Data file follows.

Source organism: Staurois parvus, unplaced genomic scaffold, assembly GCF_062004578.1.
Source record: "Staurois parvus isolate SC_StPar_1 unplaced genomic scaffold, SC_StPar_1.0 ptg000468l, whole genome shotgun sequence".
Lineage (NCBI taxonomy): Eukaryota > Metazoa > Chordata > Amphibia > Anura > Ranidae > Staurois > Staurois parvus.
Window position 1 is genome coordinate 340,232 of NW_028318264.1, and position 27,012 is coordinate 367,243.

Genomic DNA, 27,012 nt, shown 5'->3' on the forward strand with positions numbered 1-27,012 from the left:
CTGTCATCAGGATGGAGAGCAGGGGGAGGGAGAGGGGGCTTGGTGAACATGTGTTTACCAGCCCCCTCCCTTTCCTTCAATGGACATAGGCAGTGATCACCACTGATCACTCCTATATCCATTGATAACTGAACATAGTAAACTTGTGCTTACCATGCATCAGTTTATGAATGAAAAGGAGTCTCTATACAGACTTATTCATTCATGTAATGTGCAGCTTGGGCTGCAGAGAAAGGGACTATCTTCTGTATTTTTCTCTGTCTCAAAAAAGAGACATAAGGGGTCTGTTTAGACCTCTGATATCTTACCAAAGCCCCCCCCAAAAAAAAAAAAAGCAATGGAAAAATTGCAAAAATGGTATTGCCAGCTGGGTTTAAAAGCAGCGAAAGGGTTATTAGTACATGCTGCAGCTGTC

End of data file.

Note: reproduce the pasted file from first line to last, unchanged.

Source organism: Staurois parvus, unplaced genomic scaffold, assembly GCF_062004578.1.
Source record: "Staurois parvus isolate SC_StPar_1 unplaced genomic scaffold, SC_StPar_1.0 ptg000468l, whole genome shotgun sequence".
Lineage (NCBI taxonomy): Eukaryota > Metazoa > Chordata > Amphibia > Anura > Ranidae > Staurois > Staurois parvus.
Window position 1 is genome coordinate 340,232 of NW_028318264.1, and position 27,012 is coordinate 367,243.

Genomic DNA, 27,012 nt, shown 5'->3' on the forward strand with positions numbered 1-27,012 from the left:
CTGTCATCAGGATGGAGAGCAGGGGGAGGGAGAGGGGGCTTGGTGAACATGTGTTTACCAGCCCCCTCCCTTTCCTTCAATGGACATAGGCAGTGATCACCACTGATCACTCCTATATCCATTGATAACTGAACATAGTAAACTTGTGCTTACCATGCATCAGTTTATGAATGAAAAGGAGTCTCTATACAGACTTATTCATTCATGTAATGTGCAGCTTGGGCTGCAGAGAAAGGGACTATCTTCTGTATTTTTCTCTGTCTCAAAAAAGAGACATAAGGGGTCTGTTTAGACCTCTGATATCTTACCAAAGCCCCCCCCAAAAAAAAAAAAAGCAATGGAAAAATTGCAAAAATGGTATTGCCAGCTGGGTTTAAAAGCAGCGAAAGGGTTATTAGTACATGCTGCAGCTGTC